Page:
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Anatomy of a Track

When people come upon a suspicious track they might disregard them as being of modern human origin. One of the first things a data collector must consider is the context of the track. One should take into consideration the temperature, terrain, shoed tracks in area, as well as likelihood of human origin.  Sometimes people will take off their shoes to let their feet breathe however, they wont stray far from hospitable terrain. You can also verify if someone has taken off their shoes by measuring the barefoot track and compare to the shoed track, a barefoot track is normally an inch smaller than a shoed track.  I have heard many times that tracks are disregarded because of being within areas of human activity.  If Sasquatch were never around areas of human activity then there would never be any reported sightings. This is a prime example of how some allow bias to overrule evidence presented.  

     Evidence presented should be assessed with the mind of a child. What I mean by this is that there is no preconceived notions of how things should be but rather allowing the evidence guide the collector. On one of the first trackways I came upon the first thing I noticed was where the location of the tracks  as well as where they were going.   The tracks were within human range but the anatomy, ratios, and flexibility   were much different than I had seen in surgery.  I had taken a Physician Assistant as well as another nurse to the site and all had agreed that they were not of modern human origin. We all worked together at that time specializing in Orthopedic surgery. What will follow will be images of the impressions and resulting castings of this particular area. 

Here is an 11 inch track discovered above 10,000ft. Although it falls within human parameters, it is the ratios that first caught my eye. The first thing that stood out is how big the big toe was. I have seen a 2 1/2 inch big toe on patients but they were being seen for amputation from  diabetic necrosis. The healthiest of these pts are crutch bound, very unlikely being at elevation. Now  take notice of the angle of the toes, compare to your own. Do you see any difference? Lets move on to another track within the same trackway. 

A few steps from the track above is this track. You can see it comes from the same track maker by that familiar large big toe. What is much different is the evidence of flexibility seen here. You can appreciate the Flexor Hallucis Longus by the dorsal hyperextension of the great toe. The remaining toes are curled up in a ball appearing as peas in a pod.  So what we have is a foot with its big toe being hyperextended as their remaining  toes being curled up simultaneously. Now I am sure you could probably find someone out there that can do this however the chances of someone with a toe that large with those ratios  doing this above 10,000 ft across rough terrain is pretty slim at best.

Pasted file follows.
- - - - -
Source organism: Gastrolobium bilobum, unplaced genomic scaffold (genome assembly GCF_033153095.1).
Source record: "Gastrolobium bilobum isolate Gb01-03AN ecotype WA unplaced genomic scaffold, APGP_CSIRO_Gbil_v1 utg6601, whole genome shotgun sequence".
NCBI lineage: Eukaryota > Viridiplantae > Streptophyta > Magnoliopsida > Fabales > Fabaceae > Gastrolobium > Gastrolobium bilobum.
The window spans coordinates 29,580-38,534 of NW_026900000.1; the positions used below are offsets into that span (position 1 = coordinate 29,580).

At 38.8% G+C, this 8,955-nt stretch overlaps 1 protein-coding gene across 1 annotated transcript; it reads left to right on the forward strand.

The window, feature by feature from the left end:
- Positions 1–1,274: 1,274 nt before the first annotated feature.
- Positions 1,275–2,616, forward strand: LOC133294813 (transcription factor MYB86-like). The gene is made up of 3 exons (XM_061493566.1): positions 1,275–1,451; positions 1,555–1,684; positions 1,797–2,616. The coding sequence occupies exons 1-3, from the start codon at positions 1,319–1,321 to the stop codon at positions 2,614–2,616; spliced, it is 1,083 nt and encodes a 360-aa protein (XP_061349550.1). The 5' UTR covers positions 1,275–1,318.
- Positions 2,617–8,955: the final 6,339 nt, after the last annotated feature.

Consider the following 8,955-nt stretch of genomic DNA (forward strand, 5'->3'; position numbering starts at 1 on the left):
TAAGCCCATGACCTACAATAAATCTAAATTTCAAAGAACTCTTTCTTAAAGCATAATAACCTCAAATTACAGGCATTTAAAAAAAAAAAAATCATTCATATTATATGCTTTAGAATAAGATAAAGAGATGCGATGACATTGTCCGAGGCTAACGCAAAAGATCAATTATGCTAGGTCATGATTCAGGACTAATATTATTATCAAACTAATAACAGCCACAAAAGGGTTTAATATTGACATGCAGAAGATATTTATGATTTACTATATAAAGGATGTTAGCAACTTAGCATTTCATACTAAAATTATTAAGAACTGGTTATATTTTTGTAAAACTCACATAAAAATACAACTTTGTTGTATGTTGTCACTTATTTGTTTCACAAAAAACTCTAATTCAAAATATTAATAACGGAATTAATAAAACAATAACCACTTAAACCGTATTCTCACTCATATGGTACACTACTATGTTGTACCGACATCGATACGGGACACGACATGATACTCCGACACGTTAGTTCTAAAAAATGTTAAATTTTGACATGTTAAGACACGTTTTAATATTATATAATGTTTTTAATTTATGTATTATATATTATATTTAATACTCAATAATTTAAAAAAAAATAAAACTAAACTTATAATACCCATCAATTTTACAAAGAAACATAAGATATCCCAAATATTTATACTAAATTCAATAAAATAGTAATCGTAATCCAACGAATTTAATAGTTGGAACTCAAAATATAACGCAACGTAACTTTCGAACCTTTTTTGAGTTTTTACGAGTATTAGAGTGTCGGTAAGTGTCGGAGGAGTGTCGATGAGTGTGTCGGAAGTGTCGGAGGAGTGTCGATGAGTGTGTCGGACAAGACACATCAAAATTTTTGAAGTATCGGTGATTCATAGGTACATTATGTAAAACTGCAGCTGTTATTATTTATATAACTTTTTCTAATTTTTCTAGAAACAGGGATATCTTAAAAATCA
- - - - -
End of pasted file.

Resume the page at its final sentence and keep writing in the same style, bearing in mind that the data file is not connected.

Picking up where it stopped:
Here is a side view to get a better appreciation of what is happening. Also take notice of how thin the mid foot is.


Here is a very good example of flexibility. The top two pictures show a reverse image of the impressions with the resulting castings below. The top two pictures show a lighter image for the deeper impressions. The metatarsal impression is very deep and narrow as if the bones were running vertically parallel at the metatarsal break. For a modern human to do this there must be a compromise in the joint capsules. The only logical explanation for this is very flexible tendons and ligaments. There would also have to be different origin and termination points of these tendons as well as collateral ligaments and tendons, even some slight differentiation in skeletal anatomy. Hormones like progesterone may also play a part in this flexibility.

Another example of flexibility. To the left is a very distorted and unfamiliar image. The word "Sierra Sasquatch" is the toes and the other deep impression is the heel. There does not appear as if there was any twisting motion in the heel at the time of the impression which would explain the toes being so far off. The only other explanation would be vertical flexibility as well as horizontal flexibility. 

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